The other side of the Digital Divide

digital-divide_global

Section 1

Technology and education have become inseparable in developed Western countries. However, technological resources are not distributed equally within society; this is known as the digital divide. Thus, the critical issue I am examining will focus on the effect of the digital divide on students who have migrated to Australia. Since completing the Critical Reflection as part of assignment one, I have gained employment at a school in a low socioeconomic area of Melbourne with a large Afghani population. Therefore, I will draw on some statistics from Afghanistan in my research.

The Digital Divide examines the way technological resources are unequally distributed within society. As a general rule, demographics tend to dictate where technology can be easily found; this includes racial factors, socioeconomic status and family structure (Kalyanpur & Kirmani, 2005). Peoples disenfranchised from dominant Western culture historically are the same people currently being effected by the digital divide (Gorski, 2003). Furthermore, Rye argues that the current digital divide heightens the uneven distribution of wealth, prosperity and well-being (2008).

The ‘Falling through the Net’ survey conducted by the American National Telecommunication and Information Administration body reported, “access to the new digital technology tends to favor male, educated, wealthy, white, young, urban dwellers” (Rye, 2008, pp 172). Schools in white suburban areas are more likely to utalise application packages and software programs that foster higher order thinking skills than their lower income, minority background counterparts (Kalyanpur & Kirmani, 2005). Thus, the implications for those on the disadvantaged side of the digital divide are necessary to examine, especially in terms of migrant education.

Students on the disadvantaged side of the digital divide are much less likely to have access to technology at home, which can have wide reaching ramifications. These students are less likely to complete assignments using programs such as word, or engage with software applications. Migrant children who have come from countries were they have limited access to technology can have difficulties adjusting to computer-rich learning (Kalyanpur & Kirmanu, 2005). These students, due to their reduced exposure to technology, are at risk of remaining unaware of the power and complexity that lies within our technology rich society. Students become excluded from the wealth that can be afforded by technical knowledge with social, cultural and economic consequences. The inability to develop the skills required to deal with the digitalization of modern, Western society can inhibit students from developing the skills to become confident navigators of technology (Korrup, 2005). Thus, the digital divide widens and perpetuates.

Adding to the complexity of this issue is the wider cultural beliefs and social beliefs held by those who have been disadvantaged by the digital divide. Kalyanpur & Kirmani examined non-white racial groups in America and their attitudes towards technology. Technology was perceived as ‘only for brainy people’, a middle class thing and neither relevant or interesting (2005).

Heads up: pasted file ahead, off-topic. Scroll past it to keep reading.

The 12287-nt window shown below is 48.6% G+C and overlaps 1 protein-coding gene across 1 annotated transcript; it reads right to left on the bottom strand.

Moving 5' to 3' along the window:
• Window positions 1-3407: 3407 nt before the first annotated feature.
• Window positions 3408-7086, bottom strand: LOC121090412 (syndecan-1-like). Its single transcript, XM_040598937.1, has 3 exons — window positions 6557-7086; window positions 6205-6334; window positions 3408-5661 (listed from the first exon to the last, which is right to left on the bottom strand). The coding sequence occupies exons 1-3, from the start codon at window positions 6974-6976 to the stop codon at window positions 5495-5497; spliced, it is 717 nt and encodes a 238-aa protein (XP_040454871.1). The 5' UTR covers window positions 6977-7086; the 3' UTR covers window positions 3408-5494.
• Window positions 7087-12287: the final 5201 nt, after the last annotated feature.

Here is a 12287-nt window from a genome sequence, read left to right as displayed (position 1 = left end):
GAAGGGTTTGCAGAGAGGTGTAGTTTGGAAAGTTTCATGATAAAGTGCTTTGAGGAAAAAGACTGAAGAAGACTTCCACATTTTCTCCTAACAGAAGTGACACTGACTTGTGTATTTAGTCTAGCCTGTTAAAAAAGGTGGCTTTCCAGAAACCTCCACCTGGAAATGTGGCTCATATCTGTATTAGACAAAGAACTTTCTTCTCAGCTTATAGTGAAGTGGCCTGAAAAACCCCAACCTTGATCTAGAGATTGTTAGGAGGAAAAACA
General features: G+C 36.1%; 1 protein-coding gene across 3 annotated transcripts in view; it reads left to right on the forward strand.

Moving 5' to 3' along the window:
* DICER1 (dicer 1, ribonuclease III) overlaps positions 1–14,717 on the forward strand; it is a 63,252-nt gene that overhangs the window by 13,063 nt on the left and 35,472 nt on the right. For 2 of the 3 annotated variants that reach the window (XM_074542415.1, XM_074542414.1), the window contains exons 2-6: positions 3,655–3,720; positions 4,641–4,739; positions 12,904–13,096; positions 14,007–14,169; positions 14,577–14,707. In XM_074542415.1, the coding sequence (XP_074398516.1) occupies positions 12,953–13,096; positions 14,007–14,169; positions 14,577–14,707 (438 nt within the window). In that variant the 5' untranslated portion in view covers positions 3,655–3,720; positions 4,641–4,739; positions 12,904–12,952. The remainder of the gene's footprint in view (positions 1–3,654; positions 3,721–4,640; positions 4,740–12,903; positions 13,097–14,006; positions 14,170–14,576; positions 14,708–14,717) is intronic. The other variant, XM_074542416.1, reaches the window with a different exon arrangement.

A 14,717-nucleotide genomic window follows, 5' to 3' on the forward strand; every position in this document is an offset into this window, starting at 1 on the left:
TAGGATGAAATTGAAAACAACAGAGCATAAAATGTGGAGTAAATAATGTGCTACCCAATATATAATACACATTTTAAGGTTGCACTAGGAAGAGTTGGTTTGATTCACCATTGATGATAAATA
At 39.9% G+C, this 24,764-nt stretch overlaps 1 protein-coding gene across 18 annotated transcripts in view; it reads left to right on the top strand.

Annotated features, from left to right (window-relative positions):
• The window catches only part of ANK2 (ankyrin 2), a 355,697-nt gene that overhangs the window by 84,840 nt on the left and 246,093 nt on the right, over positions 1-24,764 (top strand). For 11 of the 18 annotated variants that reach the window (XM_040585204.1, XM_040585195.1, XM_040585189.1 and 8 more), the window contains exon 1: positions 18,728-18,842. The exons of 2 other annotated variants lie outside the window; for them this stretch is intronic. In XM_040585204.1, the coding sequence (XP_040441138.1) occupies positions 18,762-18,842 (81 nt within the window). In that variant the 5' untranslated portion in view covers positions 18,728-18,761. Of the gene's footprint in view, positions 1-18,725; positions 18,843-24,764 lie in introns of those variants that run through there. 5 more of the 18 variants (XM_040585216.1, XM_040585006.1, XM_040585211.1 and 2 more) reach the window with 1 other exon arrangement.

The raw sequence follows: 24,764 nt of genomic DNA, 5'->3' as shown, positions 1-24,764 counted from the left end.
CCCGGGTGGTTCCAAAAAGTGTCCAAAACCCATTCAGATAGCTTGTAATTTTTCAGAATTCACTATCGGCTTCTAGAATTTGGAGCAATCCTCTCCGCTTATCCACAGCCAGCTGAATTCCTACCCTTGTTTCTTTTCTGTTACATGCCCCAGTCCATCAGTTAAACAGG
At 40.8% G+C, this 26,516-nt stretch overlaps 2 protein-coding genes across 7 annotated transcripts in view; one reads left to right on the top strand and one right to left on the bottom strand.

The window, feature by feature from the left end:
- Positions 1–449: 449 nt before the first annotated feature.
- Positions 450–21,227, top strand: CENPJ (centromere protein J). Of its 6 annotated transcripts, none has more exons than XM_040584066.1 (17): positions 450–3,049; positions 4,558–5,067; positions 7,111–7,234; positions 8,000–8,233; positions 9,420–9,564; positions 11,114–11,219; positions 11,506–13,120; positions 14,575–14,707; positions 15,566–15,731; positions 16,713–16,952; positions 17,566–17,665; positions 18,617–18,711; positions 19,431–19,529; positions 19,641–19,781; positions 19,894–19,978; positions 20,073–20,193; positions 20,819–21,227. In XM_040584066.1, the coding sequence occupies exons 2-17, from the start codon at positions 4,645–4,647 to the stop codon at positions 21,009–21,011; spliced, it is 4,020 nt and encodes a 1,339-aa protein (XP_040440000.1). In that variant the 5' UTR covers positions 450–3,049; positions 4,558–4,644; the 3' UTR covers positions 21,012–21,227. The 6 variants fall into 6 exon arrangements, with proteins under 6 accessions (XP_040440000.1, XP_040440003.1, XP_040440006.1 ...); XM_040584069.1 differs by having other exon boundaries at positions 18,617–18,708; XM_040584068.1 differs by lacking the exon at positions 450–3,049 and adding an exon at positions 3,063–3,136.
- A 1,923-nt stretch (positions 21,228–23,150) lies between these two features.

Education has been one of the greatest casualties of the recent turbulence within Afghanistan. In 1980, 11% of people 25 years or over had received formal education. By 1996, approximately 22% of children were studying in formal schools, with very few females among them (de Silvia, Valsangkar & Khattab, 2014). These are the potential parents and caregivers of the current generation of migrants in Australia. The question therefore posed is; if you have not been encouraged towards education, does technology seem irrelevant? Perhaps having never been afforded the opportunity to engage meaningfully with technology has inhibited parents’ ability to support technology in the home, much like the women abused in Indigenous girl’s boarding schools who have difficulty supporting their children’s educational institutions.

There have been efforts to bridge the digital divide, though sometimes misinformed. Simply giving computers to people with limited or no prior exposure to technology, serves little purpose. Such patriarchal attitudes are simplistic and hollow (Korrup, 2005). This does not take into account social, cultural, political and economic systems of power that have caused the digital divide (Gorski, 2003). Considering the current geopolitical climate, especially in the Middle East, the need for a dynamic approach that responds to increases in migration is essential.

Some positive trends have been observed, which could have implications for classroom and school-wide technology initiatives. Training parents and teachers together, involving parents in the school and keeping them informed about the possibilities of technology can help foster positive attitudes towards technology. This can increase the chance of families investing in a home computer because they understand their relevance, and the fear of technology is reduced (Kalyanpur & Kirmani, 2005). A study completed in Afghanistan, focusing on educating parents using mobile technology, observed that the people approached to be participants were initially skeptical. However, by the time they had completed program, all participants said they would participate in a similar program again (Shahnaz, George, Son, Shabnam, Habib, Schroeder & Karim, 2014). Surely, if students are receiving positive encouragement at home as well as school, they will develop their skills at an accelerated rate.